Prost, Chief Judge.
Uber Technologies, Inc. ("Uber") appeals from a final written decision of the Patent Trial and Appeal Board ("Board") finding claims 1, 2, 5, 6, 9, and 19 of U.S. Patent No. 8,798,593 ("the '593 patent") not unpatentable as obvious. Uber Techs., Inc. v. X One, Inc., No. IPR2017-01255, Paper No. 41 (PTAB Oct. 12, 2018) ("Final Written Decision"). The Board's conclusion was based on its determination that the asserted prior art does not render obvious the limitation "software ... to transmit the map with plotted locations to the first individual." Because the Board's decision incorrectly applied the relevant legal principles, we reverse the Board's non-obviousness determination as to this limitation, and remand for the Board to analyze the remaining limitations of the challenged claims in the first instance.
X One, Inc. ("X One") owns the '593 patent, which is generally directed towards exchanging location information between mobile devices. The '593 patent describes a "Buddy Watch application" that allows a mobile device user to add other mobile device users to her "Buddy List." '593 patent Abstract, col. 2 ll. 51-66. The user can share her location with her Buddies through the application and then press a "Mapit" button to see the locations of all of her buddies displayed on a map. Id. at col. 6 ll. 29-38, col. 9 ll. 39-57. Alternatively, a user may set up "instant buddies" on a temporary basis. Id. at col. 1 ll. 63-67; see id. at col. 3 ll. 20-25. For example, a stranded motorist may wish to be instant buddies with the driver of a tow truck, allowing each phone to "show the location of the other phone on its moving map. This allows the tow truck driver to find the user tow truck customer and the user customer to know where the tow truck driver is." Id. at col. 15 ll. 26-38. The purported novelty of the '593 patent lies in this "two way position information sharing," id. at col. 1 ll. 30-31, the creation of such location sharing "groups," id. at col. 1 ll. 62-63, and "temporary location sharing" that "automatically expires," id. at col. 1 ll. 63-66.
Claim 1, which is representative for the purposes of this appeal, recites:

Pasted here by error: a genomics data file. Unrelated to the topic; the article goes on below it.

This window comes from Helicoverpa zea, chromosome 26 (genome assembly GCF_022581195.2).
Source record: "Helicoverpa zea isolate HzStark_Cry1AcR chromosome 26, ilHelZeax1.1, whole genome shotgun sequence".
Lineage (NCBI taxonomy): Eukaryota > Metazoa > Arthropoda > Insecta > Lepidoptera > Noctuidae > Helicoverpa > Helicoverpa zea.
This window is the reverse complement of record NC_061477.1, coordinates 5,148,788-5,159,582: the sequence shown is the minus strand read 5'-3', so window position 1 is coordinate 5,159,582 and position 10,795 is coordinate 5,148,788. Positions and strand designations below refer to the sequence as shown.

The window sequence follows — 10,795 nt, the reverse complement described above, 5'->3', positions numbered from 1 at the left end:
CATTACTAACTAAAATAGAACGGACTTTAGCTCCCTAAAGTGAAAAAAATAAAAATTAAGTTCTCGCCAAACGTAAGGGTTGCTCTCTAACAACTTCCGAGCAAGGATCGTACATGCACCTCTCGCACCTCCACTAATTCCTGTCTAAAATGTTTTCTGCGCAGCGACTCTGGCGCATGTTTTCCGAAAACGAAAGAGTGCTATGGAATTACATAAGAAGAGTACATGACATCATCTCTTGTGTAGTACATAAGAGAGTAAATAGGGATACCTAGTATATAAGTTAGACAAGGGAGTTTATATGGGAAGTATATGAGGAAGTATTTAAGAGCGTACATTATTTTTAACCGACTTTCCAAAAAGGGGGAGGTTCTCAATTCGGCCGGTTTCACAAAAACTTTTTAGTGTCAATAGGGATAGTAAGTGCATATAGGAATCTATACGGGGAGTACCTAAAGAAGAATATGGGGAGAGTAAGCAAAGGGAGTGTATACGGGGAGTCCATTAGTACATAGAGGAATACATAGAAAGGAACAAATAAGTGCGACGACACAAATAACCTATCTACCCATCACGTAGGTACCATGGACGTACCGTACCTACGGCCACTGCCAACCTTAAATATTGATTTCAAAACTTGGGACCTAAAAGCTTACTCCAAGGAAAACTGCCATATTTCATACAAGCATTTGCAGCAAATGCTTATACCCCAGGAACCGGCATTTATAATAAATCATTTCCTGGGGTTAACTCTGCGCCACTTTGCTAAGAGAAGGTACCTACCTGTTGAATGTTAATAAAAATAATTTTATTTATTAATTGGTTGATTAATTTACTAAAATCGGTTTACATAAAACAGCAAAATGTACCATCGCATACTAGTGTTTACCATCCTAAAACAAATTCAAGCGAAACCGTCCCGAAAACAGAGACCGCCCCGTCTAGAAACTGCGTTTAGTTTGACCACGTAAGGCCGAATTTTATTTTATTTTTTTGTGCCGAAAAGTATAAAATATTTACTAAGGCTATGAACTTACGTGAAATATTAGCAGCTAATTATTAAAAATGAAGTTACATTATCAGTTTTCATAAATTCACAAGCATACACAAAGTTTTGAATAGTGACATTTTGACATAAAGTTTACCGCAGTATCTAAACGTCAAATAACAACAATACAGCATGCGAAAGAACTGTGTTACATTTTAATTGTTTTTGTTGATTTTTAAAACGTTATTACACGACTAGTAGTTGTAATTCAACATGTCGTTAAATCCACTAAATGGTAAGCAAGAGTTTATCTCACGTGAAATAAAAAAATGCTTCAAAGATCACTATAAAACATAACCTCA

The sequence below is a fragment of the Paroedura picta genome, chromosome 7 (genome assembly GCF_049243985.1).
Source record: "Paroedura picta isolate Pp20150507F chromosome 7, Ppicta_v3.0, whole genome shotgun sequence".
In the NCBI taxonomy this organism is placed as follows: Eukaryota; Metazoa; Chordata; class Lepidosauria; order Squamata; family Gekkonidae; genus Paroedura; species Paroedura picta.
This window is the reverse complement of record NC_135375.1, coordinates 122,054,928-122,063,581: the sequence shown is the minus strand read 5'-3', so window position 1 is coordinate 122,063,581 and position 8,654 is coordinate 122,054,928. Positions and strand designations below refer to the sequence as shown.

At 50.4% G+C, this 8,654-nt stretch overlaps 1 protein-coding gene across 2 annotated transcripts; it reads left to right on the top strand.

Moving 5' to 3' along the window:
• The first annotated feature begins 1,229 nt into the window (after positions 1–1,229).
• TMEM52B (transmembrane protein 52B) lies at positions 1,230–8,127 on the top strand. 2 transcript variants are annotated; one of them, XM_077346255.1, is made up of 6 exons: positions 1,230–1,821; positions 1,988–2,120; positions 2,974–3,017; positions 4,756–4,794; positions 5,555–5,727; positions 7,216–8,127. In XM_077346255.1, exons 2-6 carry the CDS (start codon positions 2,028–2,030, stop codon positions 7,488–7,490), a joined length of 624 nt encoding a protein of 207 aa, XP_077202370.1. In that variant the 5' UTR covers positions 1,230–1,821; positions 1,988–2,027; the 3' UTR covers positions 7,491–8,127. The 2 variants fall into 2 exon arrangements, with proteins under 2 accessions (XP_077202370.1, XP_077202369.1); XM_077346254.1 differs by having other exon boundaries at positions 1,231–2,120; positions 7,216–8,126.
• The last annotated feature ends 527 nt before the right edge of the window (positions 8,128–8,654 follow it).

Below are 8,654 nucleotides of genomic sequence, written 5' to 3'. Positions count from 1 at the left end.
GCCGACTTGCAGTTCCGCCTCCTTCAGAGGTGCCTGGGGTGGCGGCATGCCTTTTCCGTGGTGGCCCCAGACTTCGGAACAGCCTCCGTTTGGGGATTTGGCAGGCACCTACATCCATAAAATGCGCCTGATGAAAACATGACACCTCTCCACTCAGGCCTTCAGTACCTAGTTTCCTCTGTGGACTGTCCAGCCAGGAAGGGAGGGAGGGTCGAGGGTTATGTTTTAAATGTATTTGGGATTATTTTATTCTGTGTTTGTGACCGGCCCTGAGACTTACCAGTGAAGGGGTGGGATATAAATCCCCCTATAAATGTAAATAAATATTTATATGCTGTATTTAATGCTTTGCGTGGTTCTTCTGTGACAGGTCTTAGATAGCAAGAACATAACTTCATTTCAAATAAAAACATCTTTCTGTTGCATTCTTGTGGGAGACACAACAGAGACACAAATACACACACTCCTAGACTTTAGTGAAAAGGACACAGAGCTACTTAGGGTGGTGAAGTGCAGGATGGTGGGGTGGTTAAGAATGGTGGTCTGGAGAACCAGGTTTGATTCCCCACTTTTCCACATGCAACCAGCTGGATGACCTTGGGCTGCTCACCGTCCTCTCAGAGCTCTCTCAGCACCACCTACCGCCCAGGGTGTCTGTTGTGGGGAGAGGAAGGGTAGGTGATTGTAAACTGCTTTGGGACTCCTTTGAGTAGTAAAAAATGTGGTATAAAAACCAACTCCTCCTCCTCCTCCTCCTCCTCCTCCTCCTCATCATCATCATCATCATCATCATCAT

Id. at claim 1 (emphasis added).
Uber filed a petition for inter partes review asserting that claims 1, 2, 5, 9, and 19 of the '593 patent were obvious in view of Japanese Unexamined Patent Application Publication No. 2002-10321 ("Okubo") in combination with Japanese Unexamined Patent Application Publication No. 2002-352388 ("Konishi"). In a second ground, Uber also asserted that claims 1, 2, 5, 6, and 9 were obvious in view of Okubo, Konishi, and U.S. Patent No. 6,636.803 ("Hartz").
Like the '593 patent, these pieces of prior art generally describe transmitting location information between mobile devices, including embodiments that can be used to show the locations of friends or vehicles. For example, Okubo describes a two-way "mobile terminal position information communication system" which "enable[s] acquisition of the position information for group members belonging to the same group." J.A. 1142 (English translation of Okubo). Mobile device users can form "groups" which allow each group member to see the locations of all other group members, and themselves, plotted on a map. J.A. 1142-43. Figure 3 depicts an exemplary plotted map that a user may see, showing the user's own location (14, annotated in green) as well as the locations of other group members (15 and 16, annotated in yellow):
Appellant's Br. 10 (annotating Okubo Fig. 3, J.A. 1145); see J.A. 1142, 1144.
Konishi discloses a "vehicle allocation system" in which a "customer" can reserve a vehicle using their "mobile telephone set." J.A. 1214-16. When "a customer searches for available vehicles" (i.e., taxis for hire), the system plots "the current positions of the customer and available vehicles" on a map and "transmits the map to an information terminal of the customer." J.A. 1214. Once the customer reserves a vehicle, the user's map also shows the location of that reserved vehicle, in addition to the locations of the user and other available vehicles. J.A. 1214-15.